The English Court of Appeal recently decided that an insured which did not provide its insurer with reasonably required quantum documents had not breached its claims obligations because the insurer had a duty to tell the insured that the documents were outstanding. South African insurers should be wary that their conduct (even by silence or inaction) may, in appropriate circumstances, similarly prevent them from relying on apparent breaches of claims obligations by their insureds.

In Ted Baker PLC and Another v AXA Insurance UK PLC and Others [2017] EWCA Civ 4097, the court considered an appeal by the insured following the lower court upholding the insurer's rejection of a claim for business interruption losses arising from theft by an employee over a prolonged period of time. The lower court upheld the rejection for a number of reasons, one of which was that the insured had breached a condition precedent to the insurer's liability by not providing certain quantum documents which had been requested by the loss adjuster appointed by the insurer. The relevant claims conditions read that "in the event of a claim being made under this section the insured at their own expense shall deliver to the company such books of account and other business books, vouchers, invoices, balance sheets and other documents, proofs, information, explanations and other evidence as may be reasonably required by the company for the purposes of investigating or verifying the claim" and that "if the terms of this condition have not been complied with no claims under this section shall be payable".

It was common cause that the quantum documents fell within the type of documents the insured had to provide under the claims conditions and that such documents had not been furnished.

In the circumstances, the insurer argued that the insured could not persist with its claim. In response, the insured argued that the insurer was precluded from raising this argument due to estoppel and waiver.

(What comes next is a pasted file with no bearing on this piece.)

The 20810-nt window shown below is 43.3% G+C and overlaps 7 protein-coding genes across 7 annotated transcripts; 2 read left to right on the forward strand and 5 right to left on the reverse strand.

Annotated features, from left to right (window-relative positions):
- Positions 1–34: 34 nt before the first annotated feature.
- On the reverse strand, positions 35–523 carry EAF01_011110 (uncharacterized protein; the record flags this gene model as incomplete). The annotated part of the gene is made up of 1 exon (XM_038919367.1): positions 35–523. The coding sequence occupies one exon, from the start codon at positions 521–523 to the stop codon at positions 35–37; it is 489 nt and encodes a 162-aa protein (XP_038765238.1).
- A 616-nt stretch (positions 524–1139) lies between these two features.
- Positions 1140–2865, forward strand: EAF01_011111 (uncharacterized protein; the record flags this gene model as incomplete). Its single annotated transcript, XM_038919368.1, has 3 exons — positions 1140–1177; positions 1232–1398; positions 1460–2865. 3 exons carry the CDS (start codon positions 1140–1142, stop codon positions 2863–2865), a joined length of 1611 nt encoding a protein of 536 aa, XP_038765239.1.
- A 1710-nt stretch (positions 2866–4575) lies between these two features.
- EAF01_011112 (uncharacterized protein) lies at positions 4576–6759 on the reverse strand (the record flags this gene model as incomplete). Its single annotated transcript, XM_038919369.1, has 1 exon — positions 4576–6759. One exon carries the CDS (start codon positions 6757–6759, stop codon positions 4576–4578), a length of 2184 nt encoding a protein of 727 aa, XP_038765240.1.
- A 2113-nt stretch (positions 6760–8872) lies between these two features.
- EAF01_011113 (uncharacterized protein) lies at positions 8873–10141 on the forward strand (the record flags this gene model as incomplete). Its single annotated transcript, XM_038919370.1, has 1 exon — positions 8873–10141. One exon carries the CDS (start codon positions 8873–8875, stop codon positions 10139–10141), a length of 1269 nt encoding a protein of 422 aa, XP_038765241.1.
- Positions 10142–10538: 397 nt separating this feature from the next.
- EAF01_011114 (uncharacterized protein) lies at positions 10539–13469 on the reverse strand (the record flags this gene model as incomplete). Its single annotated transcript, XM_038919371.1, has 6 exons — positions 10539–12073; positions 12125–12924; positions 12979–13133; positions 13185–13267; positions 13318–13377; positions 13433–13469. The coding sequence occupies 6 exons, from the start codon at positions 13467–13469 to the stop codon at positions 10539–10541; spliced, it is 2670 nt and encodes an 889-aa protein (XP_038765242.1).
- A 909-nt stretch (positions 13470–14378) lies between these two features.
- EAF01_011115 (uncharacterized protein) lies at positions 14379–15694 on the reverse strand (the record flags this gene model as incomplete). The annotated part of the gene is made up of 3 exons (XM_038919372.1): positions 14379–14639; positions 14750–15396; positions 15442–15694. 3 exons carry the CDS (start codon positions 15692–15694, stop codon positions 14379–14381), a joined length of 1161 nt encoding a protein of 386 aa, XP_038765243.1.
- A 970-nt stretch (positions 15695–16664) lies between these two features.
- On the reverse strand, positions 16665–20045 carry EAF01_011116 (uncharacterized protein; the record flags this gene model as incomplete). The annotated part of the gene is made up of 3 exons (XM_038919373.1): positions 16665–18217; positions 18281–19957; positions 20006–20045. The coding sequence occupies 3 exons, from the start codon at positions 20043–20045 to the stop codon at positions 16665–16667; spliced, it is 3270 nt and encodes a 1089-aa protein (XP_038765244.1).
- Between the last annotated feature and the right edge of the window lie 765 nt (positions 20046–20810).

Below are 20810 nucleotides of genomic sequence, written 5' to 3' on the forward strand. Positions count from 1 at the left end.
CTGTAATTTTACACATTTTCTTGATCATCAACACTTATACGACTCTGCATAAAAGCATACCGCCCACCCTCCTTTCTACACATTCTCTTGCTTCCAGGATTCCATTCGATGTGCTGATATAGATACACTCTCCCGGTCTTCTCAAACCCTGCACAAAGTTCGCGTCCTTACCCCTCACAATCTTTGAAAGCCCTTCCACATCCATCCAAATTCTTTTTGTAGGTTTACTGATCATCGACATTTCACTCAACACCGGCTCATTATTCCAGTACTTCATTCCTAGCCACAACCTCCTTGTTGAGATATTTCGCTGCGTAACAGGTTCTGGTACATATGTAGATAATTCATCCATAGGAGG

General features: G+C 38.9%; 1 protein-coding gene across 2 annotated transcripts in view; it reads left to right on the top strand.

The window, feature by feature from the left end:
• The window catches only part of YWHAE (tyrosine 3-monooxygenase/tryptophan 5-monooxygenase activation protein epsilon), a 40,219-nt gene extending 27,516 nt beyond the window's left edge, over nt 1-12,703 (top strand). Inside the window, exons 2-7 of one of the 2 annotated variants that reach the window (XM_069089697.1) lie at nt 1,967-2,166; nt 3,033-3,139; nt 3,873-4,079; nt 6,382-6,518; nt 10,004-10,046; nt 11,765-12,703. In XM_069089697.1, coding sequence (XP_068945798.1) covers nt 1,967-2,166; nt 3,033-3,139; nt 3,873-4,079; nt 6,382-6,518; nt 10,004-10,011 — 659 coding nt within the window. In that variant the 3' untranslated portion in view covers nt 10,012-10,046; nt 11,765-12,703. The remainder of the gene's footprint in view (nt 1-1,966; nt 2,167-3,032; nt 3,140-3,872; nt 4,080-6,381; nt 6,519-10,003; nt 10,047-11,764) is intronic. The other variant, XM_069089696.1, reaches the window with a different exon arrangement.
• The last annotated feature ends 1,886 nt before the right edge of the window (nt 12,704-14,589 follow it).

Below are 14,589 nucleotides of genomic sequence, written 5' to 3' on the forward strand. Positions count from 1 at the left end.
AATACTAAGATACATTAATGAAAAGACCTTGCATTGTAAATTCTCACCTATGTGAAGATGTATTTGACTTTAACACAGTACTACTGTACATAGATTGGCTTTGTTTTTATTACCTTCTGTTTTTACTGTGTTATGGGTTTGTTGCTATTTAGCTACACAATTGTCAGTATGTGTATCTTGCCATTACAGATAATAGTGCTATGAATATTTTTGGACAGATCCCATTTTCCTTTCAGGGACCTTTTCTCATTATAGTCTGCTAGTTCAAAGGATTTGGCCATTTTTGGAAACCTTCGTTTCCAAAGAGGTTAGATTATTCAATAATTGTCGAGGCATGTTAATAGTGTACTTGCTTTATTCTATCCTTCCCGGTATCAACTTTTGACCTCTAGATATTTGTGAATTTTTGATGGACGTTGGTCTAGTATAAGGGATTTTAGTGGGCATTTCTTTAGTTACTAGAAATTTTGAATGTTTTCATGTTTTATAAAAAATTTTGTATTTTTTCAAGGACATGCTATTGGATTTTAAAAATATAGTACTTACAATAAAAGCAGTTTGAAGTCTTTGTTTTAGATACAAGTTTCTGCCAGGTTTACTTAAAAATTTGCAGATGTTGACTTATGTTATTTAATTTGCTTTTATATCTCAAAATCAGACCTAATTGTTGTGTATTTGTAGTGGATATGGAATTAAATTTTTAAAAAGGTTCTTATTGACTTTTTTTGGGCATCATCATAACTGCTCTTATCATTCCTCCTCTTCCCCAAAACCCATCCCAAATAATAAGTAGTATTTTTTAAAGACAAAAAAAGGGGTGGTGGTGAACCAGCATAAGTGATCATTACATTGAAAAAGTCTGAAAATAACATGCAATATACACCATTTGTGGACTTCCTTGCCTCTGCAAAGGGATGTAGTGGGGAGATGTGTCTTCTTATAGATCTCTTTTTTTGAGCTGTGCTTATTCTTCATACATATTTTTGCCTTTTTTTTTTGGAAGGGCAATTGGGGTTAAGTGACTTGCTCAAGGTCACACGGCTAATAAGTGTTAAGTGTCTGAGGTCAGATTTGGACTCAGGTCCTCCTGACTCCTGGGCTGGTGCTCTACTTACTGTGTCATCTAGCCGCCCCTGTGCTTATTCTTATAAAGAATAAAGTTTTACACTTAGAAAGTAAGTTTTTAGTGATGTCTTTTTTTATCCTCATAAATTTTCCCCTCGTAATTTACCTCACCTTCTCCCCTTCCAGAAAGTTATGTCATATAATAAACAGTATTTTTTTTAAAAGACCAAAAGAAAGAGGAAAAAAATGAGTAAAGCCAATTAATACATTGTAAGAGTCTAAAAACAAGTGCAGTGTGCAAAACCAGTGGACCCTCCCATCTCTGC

On the facts, the court seems to have accepted that the insurer (through the loss adjuster) knew that the insured was under the mistaken impression that it had submitted all the outstanding documents, whereas it had not, and that the insurer did nothing to correct that impression.

In considering whether or not the insurer had a "duty to speak", the court took into account the fact that:

  • An insurer does not generally have a duty to warn an insured that it needs to comply with policy conditions (especially where the insured is represented by a broker);
  • The insurer did not appear to have deliberately kept quiet about the claims obligations in order to trick the insured into breaching them;
  • The insurer had not represented that the documents did not need to be provided; and
  • A duty to speak may arise if, in the light of the circumstances known to the parties, a reasonable person in the position of the insured would expect the insurer, acting honestly and responsibly, to take steps to make its position known.

The court believed that if the insurer had acted openly and informed the insured that the documents were outstanding, the insured would have provided them and that it would therefore be unconscionable to allow the insurer to escape liability.

There are some differences between South African law and English law on the issue of estoppel but the case sounds a warning to South African insurers about the dangers of inaction, particularly when there is a risk of a "duty to speak".

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